In sideboarding, I cut a Grudge for Revelry to deal with Rest in Peace. This game goes very long. I hold threats in hand and try to find answers to a pair of Vedalken Shackles. My opponent has a Rest in Peace on the board, invalidating my two in-hand Goyfs. Blood Moon resolves with my opponent at just three Islands, and I tap six lands for Mandrills to start hitting him. He gets Pathed after I deal 8 points of damage, and I try a second one, only to have it countered with Cryptic Command. Command also bounces my Moon, and my opponent finds a window before I resolve it again to Quarter himself into a fourth Island, stranding the Mandrills back in my hand as I search for outs to Shackles.

I eventually find Ancient Grudge, but also need to draw Revelry so I can blow up Rest in Peace and get my flashback. I keep waiting, giving my opponent the time to play Spellskite and effectively lock me out of the game. My only hope is to double-Bolt the Horror, which I try doing when I see an opportunity, but one Bolt meets Dispel and my plan is ruined.

Another round, another sideboarding mistake. I meant to trade Mountain for Breeding Pool to improve my Blood Moons. Instead, I forgot to remove the Pool, ending up with an 18-land deck! 18 lands really isn’t where this deck wants to be against midrange strategies. I even go so far as to cut my 17th land against Abzan and just run 16, and may have benefited from the same move against UW Control, another attrition deck featuring Path to Exile. Mountain was still good for me here, as I fetched it off a Path in both post-board games. But the deck would definitely have been better without the Breeding Pool.

The most glaring mistake I made with my sideboarding was cutting an Ancient Grudge. Vedalken Shackles lost me the match, and it had no business doing so. My opponent wasn’t aware that I knew he had it in his deck (I had seen him cast it earlier in the day against someone else), so he was almost sure to keep them mained. Most importantly, Shackles is a card that will beat me singlehandedly if I can’t remove it, especially when I’m boarding out Lightning Bolts for more threats.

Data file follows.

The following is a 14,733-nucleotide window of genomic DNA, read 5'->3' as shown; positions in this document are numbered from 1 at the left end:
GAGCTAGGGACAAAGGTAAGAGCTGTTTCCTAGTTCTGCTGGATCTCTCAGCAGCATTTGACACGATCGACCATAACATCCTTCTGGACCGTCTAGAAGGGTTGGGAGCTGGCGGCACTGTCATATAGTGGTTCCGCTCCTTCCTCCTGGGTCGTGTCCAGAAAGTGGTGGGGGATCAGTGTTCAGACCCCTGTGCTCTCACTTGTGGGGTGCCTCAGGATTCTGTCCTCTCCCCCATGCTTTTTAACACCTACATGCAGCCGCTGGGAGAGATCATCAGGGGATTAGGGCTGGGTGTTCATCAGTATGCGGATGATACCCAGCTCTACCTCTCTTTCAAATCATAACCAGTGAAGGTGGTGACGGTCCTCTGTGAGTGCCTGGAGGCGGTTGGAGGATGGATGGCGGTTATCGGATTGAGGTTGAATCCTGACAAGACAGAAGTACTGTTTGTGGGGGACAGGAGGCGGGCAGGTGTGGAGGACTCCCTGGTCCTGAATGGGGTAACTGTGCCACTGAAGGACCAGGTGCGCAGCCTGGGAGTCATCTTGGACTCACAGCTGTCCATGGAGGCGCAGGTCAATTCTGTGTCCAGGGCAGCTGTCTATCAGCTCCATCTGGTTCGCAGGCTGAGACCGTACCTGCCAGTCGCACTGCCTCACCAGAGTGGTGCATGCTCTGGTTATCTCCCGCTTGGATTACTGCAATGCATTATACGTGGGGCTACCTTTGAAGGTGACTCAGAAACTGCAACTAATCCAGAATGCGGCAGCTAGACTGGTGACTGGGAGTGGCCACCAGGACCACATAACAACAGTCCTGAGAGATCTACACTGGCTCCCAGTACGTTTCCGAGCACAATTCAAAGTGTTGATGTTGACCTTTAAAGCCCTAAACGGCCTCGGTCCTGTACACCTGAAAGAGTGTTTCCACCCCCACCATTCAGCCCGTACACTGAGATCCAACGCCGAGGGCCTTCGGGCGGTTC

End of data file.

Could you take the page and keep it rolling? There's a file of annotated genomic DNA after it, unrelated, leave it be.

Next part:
It’s crucial to have answers to these kinds of cards in sideboard games, and I should have not only kept the second Grudge, but brought in both Natural State and Destructive Revelry to hedge against the artifact. I also knew he played Engineered Explosives, and could have assumed he ran Spellskite, although those are cherry-on-top reasons to go all-in on artifact removal.

Growing With Grow

I’ll never know if cleaning up now-obvious missteps like boarding out Probes against Infect, or forgetting to remove Breeding Pool against UW Control, would have won me the tournament. All I know is I won’t make those mistakes again. Magic doesn’t reward us for holding grudges, against ourselves or anyone else. In my experience, players improve at the fastest rate when they own their mistakes and learn from errors. We’ll see how my three favorite creatures fare next time around!

Jordan is the copy editor at Modern Nexus. He has played Magic since 2003, and Modern since its inception. A devoted theorist, he always brings tuned brews to events. Jordan favors card efficiency over raw power and specializes in disruptive aggro strategies.

20 thoughts on “Holding Grudges: Temur Delver at SCG States, Part II

    1. My mistake, the RIP came down a turn or two later. My notes were a little fuzzy for this round, since I left right after losing and didn’t finish writing them down. Fixed!

  1. “I was doing some Yu-Gi-Oh! reading last week and stumbled upon a piece by a “Pro” player about intentional draws, which are illegal in that game’s competitive circuit. ID’s have always been an integral part of competitive play for me, so I found it interesting that some CCG players never get to do it.”

    Yes. Most (all?) serious sports or competitive games frown upon arranging/manipulating results to gain an unfair advantage.
    In most places, where is proven or highly suggested that such thing occurred, the parties tend to receive a harsh punishment.